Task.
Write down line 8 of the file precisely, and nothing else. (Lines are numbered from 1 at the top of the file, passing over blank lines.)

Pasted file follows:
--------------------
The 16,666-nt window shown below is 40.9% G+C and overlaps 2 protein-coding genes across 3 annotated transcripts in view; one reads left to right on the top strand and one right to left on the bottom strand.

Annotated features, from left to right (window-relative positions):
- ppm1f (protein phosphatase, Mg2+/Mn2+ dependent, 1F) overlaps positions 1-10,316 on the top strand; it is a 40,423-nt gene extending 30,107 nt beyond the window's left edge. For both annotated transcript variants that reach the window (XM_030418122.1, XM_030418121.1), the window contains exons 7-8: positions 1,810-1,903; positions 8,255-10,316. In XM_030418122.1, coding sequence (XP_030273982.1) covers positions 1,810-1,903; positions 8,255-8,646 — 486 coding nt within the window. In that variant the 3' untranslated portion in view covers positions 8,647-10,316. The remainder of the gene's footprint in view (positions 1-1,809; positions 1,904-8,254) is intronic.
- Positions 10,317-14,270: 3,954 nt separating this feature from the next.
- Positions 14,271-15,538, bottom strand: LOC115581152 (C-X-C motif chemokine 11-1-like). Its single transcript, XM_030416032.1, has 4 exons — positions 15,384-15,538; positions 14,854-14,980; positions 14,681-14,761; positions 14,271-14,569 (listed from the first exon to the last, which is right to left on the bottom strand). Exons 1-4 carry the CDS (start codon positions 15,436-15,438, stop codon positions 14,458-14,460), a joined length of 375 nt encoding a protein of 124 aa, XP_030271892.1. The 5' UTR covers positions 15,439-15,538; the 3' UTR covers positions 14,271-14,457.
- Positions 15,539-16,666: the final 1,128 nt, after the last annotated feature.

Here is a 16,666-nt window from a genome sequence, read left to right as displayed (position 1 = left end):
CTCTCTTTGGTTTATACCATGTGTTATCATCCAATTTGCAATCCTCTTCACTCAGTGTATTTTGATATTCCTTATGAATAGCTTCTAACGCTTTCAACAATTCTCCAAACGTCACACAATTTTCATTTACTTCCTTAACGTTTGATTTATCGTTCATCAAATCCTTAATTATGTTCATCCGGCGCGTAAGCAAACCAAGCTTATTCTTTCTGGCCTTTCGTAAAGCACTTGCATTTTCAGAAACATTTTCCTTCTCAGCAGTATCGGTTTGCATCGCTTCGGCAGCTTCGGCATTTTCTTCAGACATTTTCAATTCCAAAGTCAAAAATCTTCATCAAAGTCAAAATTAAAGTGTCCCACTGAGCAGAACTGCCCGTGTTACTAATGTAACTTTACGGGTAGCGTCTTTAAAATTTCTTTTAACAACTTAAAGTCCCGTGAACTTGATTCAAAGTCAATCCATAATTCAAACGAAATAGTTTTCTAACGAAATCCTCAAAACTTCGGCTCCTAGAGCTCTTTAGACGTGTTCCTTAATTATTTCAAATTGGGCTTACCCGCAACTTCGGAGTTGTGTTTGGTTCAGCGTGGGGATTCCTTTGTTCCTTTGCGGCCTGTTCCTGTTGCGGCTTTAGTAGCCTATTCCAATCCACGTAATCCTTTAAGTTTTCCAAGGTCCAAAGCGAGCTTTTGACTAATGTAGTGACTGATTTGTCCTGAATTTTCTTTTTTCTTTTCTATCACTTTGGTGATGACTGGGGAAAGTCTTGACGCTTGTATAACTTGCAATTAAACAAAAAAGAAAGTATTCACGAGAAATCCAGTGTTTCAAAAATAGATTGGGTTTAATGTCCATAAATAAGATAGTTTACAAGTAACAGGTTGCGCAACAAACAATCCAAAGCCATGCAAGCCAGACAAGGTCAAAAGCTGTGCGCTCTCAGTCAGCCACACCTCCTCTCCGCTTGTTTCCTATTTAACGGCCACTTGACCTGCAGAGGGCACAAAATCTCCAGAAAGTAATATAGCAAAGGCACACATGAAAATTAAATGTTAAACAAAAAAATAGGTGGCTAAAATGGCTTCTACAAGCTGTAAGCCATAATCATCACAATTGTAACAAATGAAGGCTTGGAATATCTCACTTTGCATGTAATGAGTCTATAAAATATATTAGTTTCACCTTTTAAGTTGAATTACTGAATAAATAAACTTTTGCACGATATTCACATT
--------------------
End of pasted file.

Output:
CTCTCTTTGGTTTATACCATGTGTTATCATCCAATTTGCAATCCTCTTCACTCAGTGTATTTTGATATTCCTTATGAATAGCTTCTAACGCTTTCAACAATTCTCCAAACGTCACACAATTTTCATTTACTTCCTTAACGTTTGATTTATCGTTCATCAAATCCTTAATTATGTTCATCCGGCGCGTAAGCAAACCAAGCTTATTCTTTCTGGCCTTTCGTAAAGCACTTGCATTTTCAGAAACATTTTCCTTCTCAGCAGTATCGGTTTGCATCGCTTCGGCAGCTTCGGCATTTTCTTCAGACATTTTCAATTCCAAAGTCAAAAATCTTCATCAAAGTCAAAATTAAAGTGTCCCACTGAGCAGAACTGCCCGTGTTACTAATGTAACTTTACGGGTAGCGTCTTTAAAATTTCTTTTAACAACTTAAAGTCCCGTGAACTTGATTCAAAGTCAATCCATAATTCAAACGAAATAGTTTTCTAACGAAATCCTCAAAACTTCGGCTCCTAGAGCTCTTTAGACGTGTTCCTTAATTATTTCAAATTGGGCTTACCCGCAACTTCGGAGTTGTGTTTGGTTCAGCGTGGGGATTCCTTTGTTCCTTTGCGGCCTGTTCCTGTTGCGGCTTTAGTAGCCTATTCCAATCCACGTAATCCTTTAAGTTTTCCAAGGTCCAAAGCGAGCTTTTGACTAATGTAGTGACTGATTTGTCCTGAATTTTCTTTTTTCTTTTCTATCACTTTGGTGATGACTGGGGAAAGTCTTGACGCTTGTATAACTTGCAATTAAACAAAAAAGAAAGTATTCACGAGAAATCCAGTGTTTCAAAAATAGATTGGGTTTAATGTCCATAAATAAGATAGTTTACAAGTAACAGGTTGCGCAACAAACAATCCAAAGCCATGCAAGCCAGACAAGGTCAAAAGCTGTGCGCTCTCAGTCAGCCACACCTCCTCTCCGCTTGTTTCCTATTTAACGGCCACTTGACCTGCAGAGGGCACAAAATCTCCAGAAAGTAATATAGCAAAGGCACACATGAAAATTAAATGTTAAACAAAAAAATAGGTGGCTAAAATGGCTTCTACAAGCTGTAAGCCATAATCATCACAATTGTAACAAATGAAGGCTTGGAATATCTCACTTTGCATGTAATGAGTCTATAAAATATATTAGTTTCACCTTTTAAGTTGAATTACTGAATAAATAAACTTTTGCACGATATTCACATT